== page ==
Atrial fibrillation - page 3

by Soliloquy

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What are people with Atrial fibrillation at risk for? Acute MI or Pulmonary Embolus?... Read More


  1. 0
    Doesn't afib lead to strokes more than a PE? PE would result from DVT or right side of heart? Correct? Left side would lead to brain?
  2. 0
    Quote from Stoogesfan
    Doesn't afib lead to strokes more than a PE? PE would result from DVT or right side of heart? Correct? Left side would lead to brain?
    Definitely!
  3. 1
    It's a lousy question, but it wants to know if you know your anatomy and cardiac conduction. PE is a better answer than MI, although both are theoretically possible because the coronary arteries originate....where???

    For extra credit, explain to your classmates here why DVT does not lead to stroke in a person with an otherwise normal heart (the vast majority of persons). You will be astonished at how many nurses believe that's the most compelling reason for worrying about DVT. It isn't.
    psu_213 likes this.
  4. 0
    Quote from GrnTea
    You will be astonished at how many nurses believe that's the most compelling reason for worrying about DVT. It isn't.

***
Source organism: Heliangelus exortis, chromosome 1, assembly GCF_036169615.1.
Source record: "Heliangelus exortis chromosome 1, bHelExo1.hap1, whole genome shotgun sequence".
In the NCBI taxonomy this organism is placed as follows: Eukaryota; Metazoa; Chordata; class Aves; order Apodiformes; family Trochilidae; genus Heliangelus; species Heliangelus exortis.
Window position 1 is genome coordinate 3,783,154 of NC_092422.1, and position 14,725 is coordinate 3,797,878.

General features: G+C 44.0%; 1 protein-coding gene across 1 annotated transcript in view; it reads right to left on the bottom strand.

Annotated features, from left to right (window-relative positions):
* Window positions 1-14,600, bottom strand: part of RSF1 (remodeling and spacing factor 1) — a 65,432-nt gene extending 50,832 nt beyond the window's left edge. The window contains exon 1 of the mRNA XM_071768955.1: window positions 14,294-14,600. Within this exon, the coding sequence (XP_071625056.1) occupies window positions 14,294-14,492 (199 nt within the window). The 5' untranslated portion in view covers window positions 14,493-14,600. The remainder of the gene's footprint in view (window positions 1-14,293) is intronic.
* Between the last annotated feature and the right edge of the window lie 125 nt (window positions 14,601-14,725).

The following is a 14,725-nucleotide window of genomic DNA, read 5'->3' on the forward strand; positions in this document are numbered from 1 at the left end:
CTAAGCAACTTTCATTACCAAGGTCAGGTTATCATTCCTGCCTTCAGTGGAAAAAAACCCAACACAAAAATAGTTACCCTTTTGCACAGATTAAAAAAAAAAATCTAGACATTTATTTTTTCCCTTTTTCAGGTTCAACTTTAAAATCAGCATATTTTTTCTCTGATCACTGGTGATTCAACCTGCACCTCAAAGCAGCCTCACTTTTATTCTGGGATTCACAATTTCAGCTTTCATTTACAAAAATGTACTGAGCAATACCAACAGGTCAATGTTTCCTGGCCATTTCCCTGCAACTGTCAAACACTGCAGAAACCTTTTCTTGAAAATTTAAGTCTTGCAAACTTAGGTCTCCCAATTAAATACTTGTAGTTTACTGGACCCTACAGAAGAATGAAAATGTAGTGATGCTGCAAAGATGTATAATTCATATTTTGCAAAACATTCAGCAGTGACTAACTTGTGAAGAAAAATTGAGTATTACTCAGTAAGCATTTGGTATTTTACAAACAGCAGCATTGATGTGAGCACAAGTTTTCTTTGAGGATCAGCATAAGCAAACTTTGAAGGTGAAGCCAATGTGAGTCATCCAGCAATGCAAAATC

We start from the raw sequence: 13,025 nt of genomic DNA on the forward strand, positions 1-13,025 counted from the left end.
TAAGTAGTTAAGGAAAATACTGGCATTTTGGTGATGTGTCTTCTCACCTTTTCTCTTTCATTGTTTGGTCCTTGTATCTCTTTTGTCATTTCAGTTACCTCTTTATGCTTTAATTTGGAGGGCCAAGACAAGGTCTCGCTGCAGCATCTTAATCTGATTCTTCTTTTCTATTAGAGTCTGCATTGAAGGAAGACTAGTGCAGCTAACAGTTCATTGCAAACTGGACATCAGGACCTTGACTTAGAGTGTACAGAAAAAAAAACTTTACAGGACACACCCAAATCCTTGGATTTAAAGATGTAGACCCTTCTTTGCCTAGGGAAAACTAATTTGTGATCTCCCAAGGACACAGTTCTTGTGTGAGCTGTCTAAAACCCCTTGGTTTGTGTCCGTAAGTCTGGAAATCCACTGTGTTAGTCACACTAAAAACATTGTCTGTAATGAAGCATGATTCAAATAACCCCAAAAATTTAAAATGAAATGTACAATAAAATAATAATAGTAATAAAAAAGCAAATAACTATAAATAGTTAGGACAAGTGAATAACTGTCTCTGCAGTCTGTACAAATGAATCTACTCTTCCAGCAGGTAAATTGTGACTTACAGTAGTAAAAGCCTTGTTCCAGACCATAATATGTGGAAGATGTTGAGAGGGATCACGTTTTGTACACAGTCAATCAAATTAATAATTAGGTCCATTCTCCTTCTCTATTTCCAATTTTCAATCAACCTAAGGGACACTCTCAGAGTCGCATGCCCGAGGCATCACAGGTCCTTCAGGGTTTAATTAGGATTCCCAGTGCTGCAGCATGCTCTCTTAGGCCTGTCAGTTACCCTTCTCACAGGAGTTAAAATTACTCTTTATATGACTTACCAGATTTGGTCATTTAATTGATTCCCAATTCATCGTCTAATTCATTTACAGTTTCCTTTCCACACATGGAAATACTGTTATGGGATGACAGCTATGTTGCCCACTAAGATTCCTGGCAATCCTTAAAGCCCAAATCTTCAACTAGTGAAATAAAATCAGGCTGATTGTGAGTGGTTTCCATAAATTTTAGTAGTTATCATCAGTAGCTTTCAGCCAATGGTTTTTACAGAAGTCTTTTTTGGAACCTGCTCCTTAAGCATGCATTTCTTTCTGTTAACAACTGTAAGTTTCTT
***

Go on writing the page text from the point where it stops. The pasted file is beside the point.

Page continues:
We even had an instructor try to explained how the DVT would lead to stroke....I felt pretty bad for her as she was trying to talk her way through it.
  5. 0
    The only way in which this would be possible would be a cardiac malformation that allowed venous blood to go directly into the arterial circulation. These do exist (think single ventricle, Tetralogy of Fallot, and others), and are sometimes occult, but even in the case of an unsuspected ASD or VSD, you would also have to have higher pressure in the venous side than the arterial side to carry a clot over there. It does happen, but uncommonly. Regular old stuff, not so much. The pulmonary capillary bed is designed to be a strainer for all sorts of little clots that you develop normally; they dissolve harmlessly if they aren't too big, having been prevented by the size of the capillaries from getting over to the arterial side. Good engineering.
  6. 0